What happened is that I learned not to feel anger, not to identify it in myself or be aware of it. I was proud of the fact that I was never angry. I was happy that nothing could get to me. I was wrong, of course, but I was using the short-term defense mechanisms to survive the crisis. The way this works is that when you cannot afford to feel emotions, you numb yourself out. Imagine a funnel. You must squeeze your feelings into that funnel. You put them into the wide end and gradually compress them, shoving them into the spout. By the time they come out of that funnel, they are monochromatic. In my 30 years of experience personally and clinically, people who learn to numb themselves squeeze all their feelings down to one of two emotions. They are anger or pain. You cry all the time because you are deeply, soul despairingly in pain. Or, you become a mass of anger radiating such intensity that no one can stand against you, or with you. Then, if you are successful, you go numb. You don’t feel anything. You just exit, sort of, and you survive, but you are “protected” from the trauma and the danger of your feelings.
In therapy we learn that the healing process requires that we go back through the funnel. We have to give up our numbness and start to feel again. That means that when we begin to feel, we will feel the rage or the pain. We will not want to do it, because it feels all consuming and overwhelming. But if we manage to let ourselves feel it, it does not last long and the mouth of the funnel opens and we can start to feel the colors of the rainbow. The defenses that we have always used will try to make us turn and go back into the funnel where it is safe. We must fight against that and learn that we can feel without dying. We can deal with and experience our own emotions and become aware of them without having it destroy us. We are no longer in a trauma environment of immediate crisis survival 24/7. We do not have to be control freaks in order to keep our anxiety at bay. We do not have to be passive aggressive any more (if that is the path we have chosen early in life.)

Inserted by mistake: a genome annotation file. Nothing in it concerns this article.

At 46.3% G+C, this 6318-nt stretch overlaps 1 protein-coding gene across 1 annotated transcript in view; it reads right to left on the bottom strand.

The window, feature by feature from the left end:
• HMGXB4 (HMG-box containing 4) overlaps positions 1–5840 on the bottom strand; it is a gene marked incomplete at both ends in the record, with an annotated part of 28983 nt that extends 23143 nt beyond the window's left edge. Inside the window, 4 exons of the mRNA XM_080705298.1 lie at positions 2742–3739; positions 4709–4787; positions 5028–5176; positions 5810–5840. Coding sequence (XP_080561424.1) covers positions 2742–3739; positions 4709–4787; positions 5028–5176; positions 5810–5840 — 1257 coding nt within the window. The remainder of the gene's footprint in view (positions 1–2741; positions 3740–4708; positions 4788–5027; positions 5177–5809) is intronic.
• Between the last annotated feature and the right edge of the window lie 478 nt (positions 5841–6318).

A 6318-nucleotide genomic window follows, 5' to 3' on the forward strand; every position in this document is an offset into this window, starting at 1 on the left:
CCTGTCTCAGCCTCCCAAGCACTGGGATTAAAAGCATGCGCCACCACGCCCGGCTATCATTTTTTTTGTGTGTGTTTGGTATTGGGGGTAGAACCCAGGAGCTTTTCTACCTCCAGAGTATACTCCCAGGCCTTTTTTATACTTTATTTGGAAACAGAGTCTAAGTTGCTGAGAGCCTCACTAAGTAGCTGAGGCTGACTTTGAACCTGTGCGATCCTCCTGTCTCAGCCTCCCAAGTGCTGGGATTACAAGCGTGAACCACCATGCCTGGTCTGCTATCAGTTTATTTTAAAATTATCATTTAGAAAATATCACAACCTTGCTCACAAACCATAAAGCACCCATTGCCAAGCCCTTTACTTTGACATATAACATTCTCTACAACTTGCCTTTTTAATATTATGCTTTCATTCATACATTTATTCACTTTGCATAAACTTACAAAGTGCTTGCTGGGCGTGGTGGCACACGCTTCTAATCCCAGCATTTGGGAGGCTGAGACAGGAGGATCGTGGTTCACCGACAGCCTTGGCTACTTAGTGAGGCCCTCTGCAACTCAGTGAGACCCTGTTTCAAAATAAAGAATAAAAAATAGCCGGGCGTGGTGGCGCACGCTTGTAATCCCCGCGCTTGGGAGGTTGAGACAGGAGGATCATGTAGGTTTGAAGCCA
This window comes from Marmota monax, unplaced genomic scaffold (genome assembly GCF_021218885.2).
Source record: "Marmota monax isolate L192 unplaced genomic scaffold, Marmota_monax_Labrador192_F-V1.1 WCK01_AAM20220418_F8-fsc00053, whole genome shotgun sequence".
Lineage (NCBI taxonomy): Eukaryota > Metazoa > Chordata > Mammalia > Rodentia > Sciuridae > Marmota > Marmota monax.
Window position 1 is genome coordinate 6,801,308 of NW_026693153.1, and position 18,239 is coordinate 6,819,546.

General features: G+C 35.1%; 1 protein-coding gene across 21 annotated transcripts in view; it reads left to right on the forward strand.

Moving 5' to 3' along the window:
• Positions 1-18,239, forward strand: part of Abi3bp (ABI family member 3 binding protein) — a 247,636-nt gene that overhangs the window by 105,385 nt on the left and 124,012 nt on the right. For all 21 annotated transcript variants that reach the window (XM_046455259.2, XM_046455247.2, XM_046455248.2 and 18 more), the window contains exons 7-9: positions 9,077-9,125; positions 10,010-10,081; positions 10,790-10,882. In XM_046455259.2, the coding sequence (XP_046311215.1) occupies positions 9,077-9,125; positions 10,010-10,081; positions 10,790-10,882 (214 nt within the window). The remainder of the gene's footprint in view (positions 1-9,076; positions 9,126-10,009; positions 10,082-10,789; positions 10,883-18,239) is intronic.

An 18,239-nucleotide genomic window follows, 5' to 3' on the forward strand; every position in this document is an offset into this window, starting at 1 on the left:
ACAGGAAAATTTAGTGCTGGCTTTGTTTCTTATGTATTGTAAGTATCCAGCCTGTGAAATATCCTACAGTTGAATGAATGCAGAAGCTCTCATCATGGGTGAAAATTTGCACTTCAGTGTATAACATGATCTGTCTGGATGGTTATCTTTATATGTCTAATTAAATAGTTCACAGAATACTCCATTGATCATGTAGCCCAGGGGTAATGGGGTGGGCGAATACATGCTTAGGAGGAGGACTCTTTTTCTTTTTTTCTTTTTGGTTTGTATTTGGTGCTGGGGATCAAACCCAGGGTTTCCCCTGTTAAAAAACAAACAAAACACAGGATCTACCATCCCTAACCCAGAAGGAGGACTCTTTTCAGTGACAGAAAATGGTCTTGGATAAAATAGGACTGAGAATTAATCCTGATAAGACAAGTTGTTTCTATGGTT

Part of the healing journey is to begin to feel our feelings. I work with clients to teach them to feel their feelings, label them accurately and honestly then externalize them. They must feel it, label it, and externalize it. The over powering intensity of feelings will fade. The “bad” feelings will pass. The happy ones will too! Life is about the journey and feelings are an essential part of it, just like the air we breathe. We are not living if we are numb, we are merely catatonic. That is just surviving, not living.
In addition to encouraging my clients to feel, label, and externalize, I have to teach them to explore and experience the gradations of anger. I teach them to “know” and self-express that they are miffed, irritated, mad, angry, and full of rage. I make them say it out loud (externalize.) I do not encourage them to say it to anyone, it works when they say it to themselves, but they have to say it aloud, not to think it. If you just think it you don’t “hear” it and you don’t change.
It takes a lot of courage to confront these successful coping skills in order to pursue the hoped for “life” that you want to have but think you are either not entitled to or can never be good enough to get. One of the hardest lessons of therapy, for most clients, is to find their anger, recognize it and to express it honestly. I work intentionally to get them to say it, without having to explain or justify it. Just say it. It is safe here, so say it here. If you can do that much, you are well on your way to healing!